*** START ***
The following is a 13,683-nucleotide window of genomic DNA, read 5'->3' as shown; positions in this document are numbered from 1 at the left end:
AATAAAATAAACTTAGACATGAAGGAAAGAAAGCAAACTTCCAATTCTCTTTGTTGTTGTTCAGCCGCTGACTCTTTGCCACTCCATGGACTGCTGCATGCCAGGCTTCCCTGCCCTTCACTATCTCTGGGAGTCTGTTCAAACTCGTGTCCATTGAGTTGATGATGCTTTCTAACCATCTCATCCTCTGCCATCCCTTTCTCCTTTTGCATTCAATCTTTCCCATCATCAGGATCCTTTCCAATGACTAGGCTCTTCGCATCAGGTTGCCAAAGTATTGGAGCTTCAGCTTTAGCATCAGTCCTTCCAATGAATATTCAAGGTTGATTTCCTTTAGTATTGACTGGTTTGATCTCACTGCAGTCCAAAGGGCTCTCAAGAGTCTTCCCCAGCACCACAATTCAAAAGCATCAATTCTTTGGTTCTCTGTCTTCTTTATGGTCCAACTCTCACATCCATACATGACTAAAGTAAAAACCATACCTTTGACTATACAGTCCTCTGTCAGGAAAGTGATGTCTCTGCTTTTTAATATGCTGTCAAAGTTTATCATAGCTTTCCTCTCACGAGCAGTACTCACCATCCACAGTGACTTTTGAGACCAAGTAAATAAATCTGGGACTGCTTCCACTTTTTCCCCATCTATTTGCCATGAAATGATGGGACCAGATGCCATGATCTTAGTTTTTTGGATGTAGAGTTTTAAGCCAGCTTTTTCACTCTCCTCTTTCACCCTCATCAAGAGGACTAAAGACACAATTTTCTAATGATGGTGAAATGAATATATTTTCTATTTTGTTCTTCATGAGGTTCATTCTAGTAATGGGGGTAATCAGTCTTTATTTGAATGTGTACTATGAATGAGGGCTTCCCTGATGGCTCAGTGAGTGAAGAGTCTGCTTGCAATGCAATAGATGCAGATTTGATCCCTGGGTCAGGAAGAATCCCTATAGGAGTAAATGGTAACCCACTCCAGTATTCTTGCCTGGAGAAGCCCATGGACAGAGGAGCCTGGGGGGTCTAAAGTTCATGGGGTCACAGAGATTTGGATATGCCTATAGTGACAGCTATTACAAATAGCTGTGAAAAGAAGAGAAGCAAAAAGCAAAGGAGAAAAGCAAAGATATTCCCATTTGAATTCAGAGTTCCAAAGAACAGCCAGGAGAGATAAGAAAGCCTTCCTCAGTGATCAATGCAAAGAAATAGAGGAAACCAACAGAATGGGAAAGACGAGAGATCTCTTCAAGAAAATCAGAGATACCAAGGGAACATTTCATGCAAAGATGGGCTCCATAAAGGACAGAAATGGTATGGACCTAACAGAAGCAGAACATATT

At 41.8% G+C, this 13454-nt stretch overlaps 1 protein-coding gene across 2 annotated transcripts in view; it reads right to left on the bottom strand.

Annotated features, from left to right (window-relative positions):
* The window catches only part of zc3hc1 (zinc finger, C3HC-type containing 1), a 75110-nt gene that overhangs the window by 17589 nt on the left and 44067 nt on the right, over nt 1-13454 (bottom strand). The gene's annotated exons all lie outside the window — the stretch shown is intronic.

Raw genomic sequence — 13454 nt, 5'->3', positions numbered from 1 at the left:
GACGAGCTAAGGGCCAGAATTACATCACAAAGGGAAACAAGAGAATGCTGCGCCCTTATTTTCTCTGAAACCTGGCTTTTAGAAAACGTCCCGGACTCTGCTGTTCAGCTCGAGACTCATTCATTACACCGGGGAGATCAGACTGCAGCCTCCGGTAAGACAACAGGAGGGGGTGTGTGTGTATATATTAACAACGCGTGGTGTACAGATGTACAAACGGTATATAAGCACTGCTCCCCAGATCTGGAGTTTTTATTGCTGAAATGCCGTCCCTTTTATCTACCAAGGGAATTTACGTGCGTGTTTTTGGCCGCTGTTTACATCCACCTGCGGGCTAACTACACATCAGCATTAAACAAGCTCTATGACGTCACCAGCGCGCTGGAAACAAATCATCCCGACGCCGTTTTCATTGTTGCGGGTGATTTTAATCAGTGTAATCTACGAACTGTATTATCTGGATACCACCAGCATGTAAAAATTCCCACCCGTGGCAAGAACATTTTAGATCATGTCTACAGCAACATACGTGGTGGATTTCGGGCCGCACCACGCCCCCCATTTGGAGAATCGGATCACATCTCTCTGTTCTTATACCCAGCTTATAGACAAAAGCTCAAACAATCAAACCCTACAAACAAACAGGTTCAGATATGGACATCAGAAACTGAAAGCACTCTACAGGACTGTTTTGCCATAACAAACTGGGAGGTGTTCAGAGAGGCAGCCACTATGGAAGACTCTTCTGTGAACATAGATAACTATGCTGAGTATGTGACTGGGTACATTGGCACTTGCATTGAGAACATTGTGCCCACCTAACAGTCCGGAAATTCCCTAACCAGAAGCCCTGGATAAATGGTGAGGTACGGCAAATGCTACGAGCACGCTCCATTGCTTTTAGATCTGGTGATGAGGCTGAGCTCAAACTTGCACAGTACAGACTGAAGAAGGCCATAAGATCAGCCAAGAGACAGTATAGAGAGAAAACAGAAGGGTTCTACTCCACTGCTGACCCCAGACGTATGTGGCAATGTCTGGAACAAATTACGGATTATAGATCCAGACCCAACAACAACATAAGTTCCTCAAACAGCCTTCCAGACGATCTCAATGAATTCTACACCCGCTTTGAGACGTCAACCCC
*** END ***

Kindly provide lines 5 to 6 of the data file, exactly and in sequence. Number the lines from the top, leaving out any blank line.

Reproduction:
* The window catches only part of zc3hc1 (zinc finger, C3HC-type containing 1), a 75110-nt gene that overhangs the window by 17589 nt on the left and 44067 nt on the right, over nt 1-13454 (bottom strand). The gene's annotated exons all lie outside the window — the stretch shown is intronic.

Raw genomic sequence — 13454 nt, 5'->3', positions numbered from 1 at the left: